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Ontario MPP Rick NichollsYouTube

TORONTO, Ontario (LifeSiteNews) — In a shockingly undemocratic move, the Ontario Health Minister and Conservative government shut down the question period in the legislature after a Member of Provincial Parliament asked about the reported rise in stillbirths linked to the COVID jabs. 

Ontario Minister of Health Christine Elliot, along with Doug Ford’s Progressive Conservative government, abruptly ended the Question Period in the provincial legislature this week after Independent Member of Provincial Parliament Rick Nicholls asked Elliot about the reported rise in stillbirths among vaccinated mothers in the province.  

“Earlier this year doctors said it was okay for pregnant mothers to get the vaccine, now we are seeing a substantial rise in stillbirths,” began Nicholls, whose opening remarks were immediately met with dissent and members of the legislature saying “No,” to shut down his inquiry.  

“Look, I’m only reporting what I’ve discovered,” he replied. 

Continuing, Nicholls told the legislature that those in the midwifery community and in healthcare more broadly have reported to him that “people opting for the jab have seen stillbirth rates rise exponentially.” 

“Speaker, we have heard from hospital joint Chief of Staff saying that the rise in stillbirths is erroneous,” stated Nicholls.  

“Well, I have been informed by frontline healthcare workers who have witnessed this tragedy firsthand, [and] they’ve chosen to report these stillbirths to protect the public,” he continued. 

“We also know that CPSO (College of Physicians and Surgeons in Ontario) is muzzling staff. If these incidents are not being reported properly, then in my opinion it’s medical fraud.”  

“So, my question to the minister, who do you believe, hospital administration or frontline nurses and doctors, who are willing to risk it all?” 

After his statement, the Speaker can be heard saying “Thank you very much. That concludes our question period for this morning.” 

Off mic, Nicholls can be heard asking, “No reply?” but the entire assembly ignores him and moves on with the agenda.  

Nicholls told LifeSiteNews that while he cannot reveal who the whistleblowers in the healthcare field are, he considers their information to be credible. He also explained to LifeSiteNews that he was told it was not the Speaker’s decision to cut off the line of questioning, but it was the government itself who declined to provide a comment.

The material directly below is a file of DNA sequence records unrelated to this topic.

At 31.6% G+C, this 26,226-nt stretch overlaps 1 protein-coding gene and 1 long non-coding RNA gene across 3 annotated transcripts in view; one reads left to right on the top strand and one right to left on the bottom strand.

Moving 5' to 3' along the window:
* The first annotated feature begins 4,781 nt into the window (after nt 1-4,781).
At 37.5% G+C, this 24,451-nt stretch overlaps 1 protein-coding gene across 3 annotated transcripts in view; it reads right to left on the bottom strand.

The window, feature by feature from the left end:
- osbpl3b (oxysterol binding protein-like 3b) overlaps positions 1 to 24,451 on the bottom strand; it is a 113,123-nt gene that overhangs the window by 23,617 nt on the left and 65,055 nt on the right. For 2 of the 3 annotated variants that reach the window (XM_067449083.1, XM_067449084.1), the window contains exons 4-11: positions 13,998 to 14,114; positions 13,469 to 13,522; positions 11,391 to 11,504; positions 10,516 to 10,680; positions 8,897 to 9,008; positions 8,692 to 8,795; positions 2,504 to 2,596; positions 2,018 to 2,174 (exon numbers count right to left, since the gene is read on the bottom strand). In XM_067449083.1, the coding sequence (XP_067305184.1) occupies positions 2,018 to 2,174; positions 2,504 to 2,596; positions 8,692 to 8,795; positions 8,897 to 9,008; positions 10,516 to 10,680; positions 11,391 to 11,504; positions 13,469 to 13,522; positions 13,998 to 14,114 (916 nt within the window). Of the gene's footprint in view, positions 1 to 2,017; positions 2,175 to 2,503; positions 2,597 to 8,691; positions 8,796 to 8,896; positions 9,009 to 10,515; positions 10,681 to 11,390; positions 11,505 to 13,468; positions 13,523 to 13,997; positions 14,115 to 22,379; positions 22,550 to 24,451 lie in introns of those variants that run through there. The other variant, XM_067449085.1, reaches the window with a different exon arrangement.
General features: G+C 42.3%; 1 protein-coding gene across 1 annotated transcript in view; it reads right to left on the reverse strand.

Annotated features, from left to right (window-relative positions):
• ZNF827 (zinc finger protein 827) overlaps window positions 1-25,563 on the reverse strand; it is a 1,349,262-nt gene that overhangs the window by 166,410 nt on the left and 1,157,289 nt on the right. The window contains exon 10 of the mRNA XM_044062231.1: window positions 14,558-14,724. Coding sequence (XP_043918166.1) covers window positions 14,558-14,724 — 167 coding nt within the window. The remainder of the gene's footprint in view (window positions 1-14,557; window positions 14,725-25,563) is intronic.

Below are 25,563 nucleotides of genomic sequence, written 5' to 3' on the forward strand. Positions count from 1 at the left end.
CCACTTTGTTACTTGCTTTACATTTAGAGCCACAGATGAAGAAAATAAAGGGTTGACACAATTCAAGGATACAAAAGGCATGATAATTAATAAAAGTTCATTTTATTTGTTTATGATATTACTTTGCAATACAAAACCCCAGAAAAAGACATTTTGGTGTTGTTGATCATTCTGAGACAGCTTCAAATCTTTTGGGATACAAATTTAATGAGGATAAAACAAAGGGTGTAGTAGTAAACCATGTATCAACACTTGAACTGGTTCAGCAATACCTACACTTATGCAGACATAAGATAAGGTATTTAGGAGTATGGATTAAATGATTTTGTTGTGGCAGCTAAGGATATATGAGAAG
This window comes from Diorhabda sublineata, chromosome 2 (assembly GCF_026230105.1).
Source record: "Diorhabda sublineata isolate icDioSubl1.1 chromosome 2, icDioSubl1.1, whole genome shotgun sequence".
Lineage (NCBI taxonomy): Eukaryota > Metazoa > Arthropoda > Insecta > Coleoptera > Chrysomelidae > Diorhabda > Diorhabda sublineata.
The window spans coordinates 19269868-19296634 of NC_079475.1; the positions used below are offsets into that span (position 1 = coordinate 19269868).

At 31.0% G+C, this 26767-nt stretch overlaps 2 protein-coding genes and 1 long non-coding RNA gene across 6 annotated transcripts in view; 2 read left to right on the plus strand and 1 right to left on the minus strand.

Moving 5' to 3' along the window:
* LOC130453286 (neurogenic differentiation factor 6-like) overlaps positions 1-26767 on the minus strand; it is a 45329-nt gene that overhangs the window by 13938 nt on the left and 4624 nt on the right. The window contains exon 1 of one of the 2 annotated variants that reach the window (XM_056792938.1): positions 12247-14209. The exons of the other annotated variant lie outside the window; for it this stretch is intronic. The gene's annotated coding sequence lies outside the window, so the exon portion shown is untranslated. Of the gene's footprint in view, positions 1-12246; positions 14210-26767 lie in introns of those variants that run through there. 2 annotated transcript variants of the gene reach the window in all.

Nicholls is not the only person to raise concerns about reported stillbirths in Ontario. Last month, Dr. Daniel Nagase, a doctor in British Columbia who came under fire from review boards for treating COVID patients with the potentially life-saving drug but intentionally suppressed drug, ivermectin, said in an interview that there were 86 stillbirths in “fully vaccinated” women in Waterloo, Ontario, in a six-month period. He also reported a similarly dramatic increase in British Columbia.  

According to Nagase, 86 stillbirths during six months is a staggering increase when compared with the expected “five or six” stillbirths that normally occur within an entire year in a population the size of Waterloo’s.  

While health officials and Canadian state media have teamed up to deny claims that the vaccines may be unsafe for pregnant women, Massachusetts Institute of Technology (MIT) graduate Steve Kirsch, a technological entrepreneur and founder of the COVID-19 Treatment Fund (CETF), which funds research into off-label treatments against COVID-19, expressed skepticism for the so-called “fact check” done by the Canadian Broadcasting Corporation (CBC). 

The study referenced by the CBC is from the New England Journal of Medicine (NEJM). However, as Kirsch pointed out, the study pertains to miscarriages, not stillbirths, and at the time of the study, most of the women were still pregnant and had just recently been vaccinated. Further, the study admits that while they did not immediately find an increased risk for miscarriage in the vaccinated, the “safety data on Covid-19 vaccination during pregnancy remain[s] limited.” 

“The studies cited in the fact check do not prove their point at all about stillbirths to vaccinated mothers! They assume that nobody is going to click on those studies and compare them to the assertion (still births, vaccinated moms). This is very misleading, but the reporter didn’t seem to mind,” wrote Kirsch. “Perhaps these fact checkers are better off showing the exact quote and then showing the proof they are wrong. This fact check does none of that. Are you surprised?” 

“And that NEJM study on the matter? Well it, at the time that was written, it was too early to know the outcome of the pregnancies since many of the women were just vaccinated. The study should have finished by now, but we only hear crickets as to what the final results of the study were. I wonder why that is? Does anyone know?” 

LifeSiteNews has produced an extensive COVID-19 vaccines resources page. View it here.